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Congressman Southerland takes… Common sense, business approach to Washington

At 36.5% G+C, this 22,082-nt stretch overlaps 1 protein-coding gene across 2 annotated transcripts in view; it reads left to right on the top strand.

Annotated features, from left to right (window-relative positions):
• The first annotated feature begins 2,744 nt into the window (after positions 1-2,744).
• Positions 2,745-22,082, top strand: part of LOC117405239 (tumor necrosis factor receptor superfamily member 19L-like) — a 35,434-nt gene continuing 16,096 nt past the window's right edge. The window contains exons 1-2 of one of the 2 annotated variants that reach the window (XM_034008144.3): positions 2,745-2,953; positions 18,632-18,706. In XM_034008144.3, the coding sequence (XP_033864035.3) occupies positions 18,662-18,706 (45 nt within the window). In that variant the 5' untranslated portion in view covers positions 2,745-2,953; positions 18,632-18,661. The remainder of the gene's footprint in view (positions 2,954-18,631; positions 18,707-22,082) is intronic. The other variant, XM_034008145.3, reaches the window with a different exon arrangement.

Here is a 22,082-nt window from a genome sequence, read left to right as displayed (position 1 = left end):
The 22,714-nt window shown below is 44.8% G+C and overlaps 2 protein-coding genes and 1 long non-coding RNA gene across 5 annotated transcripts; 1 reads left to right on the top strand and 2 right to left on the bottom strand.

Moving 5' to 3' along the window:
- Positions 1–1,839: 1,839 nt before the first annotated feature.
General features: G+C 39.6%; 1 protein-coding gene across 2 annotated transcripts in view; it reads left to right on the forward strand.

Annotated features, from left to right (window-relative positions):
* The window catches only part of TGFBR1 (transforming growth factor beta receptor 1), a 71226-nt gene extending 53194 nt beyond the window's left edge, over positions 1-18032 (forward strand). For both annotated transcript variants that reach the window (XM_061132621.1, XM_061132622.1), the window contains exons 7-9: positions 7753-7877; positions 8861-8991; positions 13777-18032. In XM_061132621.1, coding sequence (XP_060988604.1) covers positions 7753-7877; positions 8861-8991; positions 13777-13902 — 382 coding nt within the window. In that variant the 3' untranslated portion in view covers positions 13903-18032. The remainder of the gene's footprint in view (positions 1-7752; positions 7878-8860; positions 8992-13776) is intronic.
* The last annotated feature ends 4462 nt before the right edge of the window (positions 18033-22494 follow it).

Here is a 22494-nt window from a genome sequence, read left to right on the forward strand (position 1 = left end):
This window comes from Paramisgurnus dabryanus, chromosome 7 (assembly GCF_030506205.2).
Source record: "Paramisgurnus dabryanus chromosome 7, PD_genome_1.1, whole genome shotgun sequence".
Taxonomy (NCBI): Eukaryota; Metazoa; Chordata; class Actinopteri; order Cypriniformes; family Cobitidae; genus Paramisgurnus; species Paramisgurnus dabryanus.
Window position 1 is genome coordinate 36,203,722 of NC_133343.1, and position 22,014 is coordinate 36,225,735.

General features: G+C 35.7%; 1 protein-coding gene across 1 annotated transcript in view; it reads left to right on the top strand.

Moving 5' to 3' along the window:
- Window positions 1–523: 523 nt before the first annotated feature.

Growing up above a funeral home in downtown Panama City, Steve Southerland has literally spent his life surrounded by business. So when he became fed up with private enterprise being over-regulated and government running amok with taxpayer dollars, he decided enough was enough. He threw his hat in the ring and hit the high road to Washington, garnering a seat as the U.S. Representative for district 2. After a little over six months in office, Southerland has gotten a taste of big government, up close and personal. As for the biggest waste, he doesn’t hesitate to respond: “Discretionary spending. It has increased in Washington, DC by 83 percent in the last two and a half years if you factor in the stimulus dollars,” he says. Well aware no family or business could operate the way the federal government has been managing the nation’s budget, Southerland is baffled by the mindset. “They’re having a heyday with bloated departments, hiring and spending money like it’s going out of style.” Southerland shoots straight from the hip with his no-bones-about-it message that hasn’t wavered since he stepped onto the political scene. “When you talk about waste, [the government] is out of touch with reality,” he remarks, observing, “There is an entitlement mentality in DC.” During his first few months as a U.S. representative, Southerland has watched as department heads repeatedly come before congress with budget increase requests. “I’m amazed at how they just continue,” he says, noting that regulations keep piling on and federal department expenses continue to mount. Meanwhile, back at the ranch, community banks are failing and small businesses can’t get access to capital. For the complete story on our interview with Congressman Southerland, check out this week’s print edition.

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